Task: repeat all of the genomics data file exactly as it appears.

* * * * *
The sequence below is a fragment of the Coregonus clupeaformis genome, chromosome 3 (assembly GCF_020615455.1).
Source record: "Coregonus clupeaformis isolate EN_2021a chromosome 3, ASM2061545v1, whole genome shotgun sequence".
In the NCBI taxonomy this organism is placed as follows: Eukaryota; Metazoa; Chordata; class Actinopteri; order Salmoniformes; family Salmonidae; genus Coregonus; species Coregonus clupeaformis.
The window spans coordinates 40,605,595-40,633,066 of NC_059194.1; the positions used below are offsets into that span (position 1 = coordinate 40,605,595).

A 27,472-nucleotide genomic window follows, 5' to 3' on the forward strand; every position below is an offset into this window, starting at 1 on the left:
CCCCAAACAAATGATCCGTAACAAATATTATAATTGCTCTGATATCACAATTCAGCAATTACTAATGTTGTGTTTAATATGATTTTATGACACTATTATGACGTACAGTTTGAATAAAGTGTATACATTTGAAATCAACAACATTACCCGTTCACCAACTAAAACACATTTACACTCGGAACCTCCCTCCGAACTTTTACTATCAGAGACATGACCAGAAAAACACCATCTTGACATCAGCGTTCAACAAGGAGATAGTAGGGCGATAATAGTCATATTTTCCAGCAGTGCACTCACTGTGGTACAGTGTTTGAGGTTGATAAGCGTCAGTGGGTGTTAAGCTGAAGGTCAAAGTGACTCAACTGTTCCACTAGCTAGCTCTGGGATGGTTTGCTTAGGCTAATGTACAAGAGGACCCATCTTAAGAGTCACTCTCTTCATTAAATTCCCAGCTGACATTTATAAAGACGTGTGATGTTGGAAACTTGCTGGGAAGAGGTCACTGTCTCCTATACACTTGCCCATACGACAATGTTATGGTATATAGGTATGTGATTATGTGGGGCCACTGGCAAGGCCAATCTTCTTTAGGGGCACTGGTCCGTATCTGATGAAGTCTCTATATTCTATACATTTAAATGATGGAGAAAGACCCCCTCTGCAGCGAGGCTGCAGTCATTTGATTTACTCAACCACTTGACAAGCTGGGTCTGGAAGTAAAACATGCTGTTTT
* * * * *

The sequence below is a fragment of the Coregonus clupeaformis genome, chromosome 3 (assembly GCF_020615455.1).
Source record: "Coregonus clupeaformis isolate EN_2021a chromosome 3, ASM2061545v1, whole genome shotgun sequence".
In the NCBI taxonomy this organism is placed as follows: Eukaryota; Metazoa; Chordata; class Actinopteri; order Salmoniformes; family Salmonidae; genus Coregonus; species Coregonus clupeaformis.
The window spans coordinates 40,605,595-40,633,066 of NC_059194.1; the positions used below are offsets into that span (position 1 = coordinate 40,605,595).

A 27,472-nucleotide genomic window follows, 5' to 3' on the forward strand; every position below is an offset into this window, starting at 1 on the left:
CCCCAAACAAATGATCCGTAACAAATATTATAATTGCTCTGATATCACAATTCAGCAATTACTAATGTTGTGTTTAATATGATTTTATGACACTATTATGACGTACAGTTTGAATAAAGTGTATACATTTGAAATCAACAACATTACCCGTTCACCAACTAAAACACATTTACACTCGGAACCTCCCTCCGAACTTTTACTATCAGAGACATGACCAGAAAAACACCATCTTGACATCAGCGTTCAACAAGGAGATAGTAGGGCGATAATAGTCATATTTTCCAGCAGTGCACTCACTGTGGTACAGTGTTTGAGGTTGATAAGCGTCAGTGGGTGTTAAGCTGAAGGTCAAAGTGACTCAACTGTTCCACTAGCTAGCTCTGGGATGGTTTGCTTAGGCTAATGTACAAGAGGACCCATCTTAAGAGTCACTCTCTTCATTAAATTCCCAGCTGACATTTATAAAGACGTGTGATGTTGGAAACTTGCTGGGAAGAGGTCACTGTCTCCTATACACTTGCCCATACGACAATGTTATGGTATATAGGTATGTGATTATGTGGGGCCACTGGCAAGGCCAATCTTCTTTAGGGGCACTGGTCCGTATCTGATGAAGTCTCTATATTCTATACATTTAAATGATGGAGAAAGACCCCCTCTGCAGCGAGGCTGCAGTCATTTGATTTACTCAACCACTTGACAAGCTGGGTCTGGAAGTAAAACATGCTGTTTT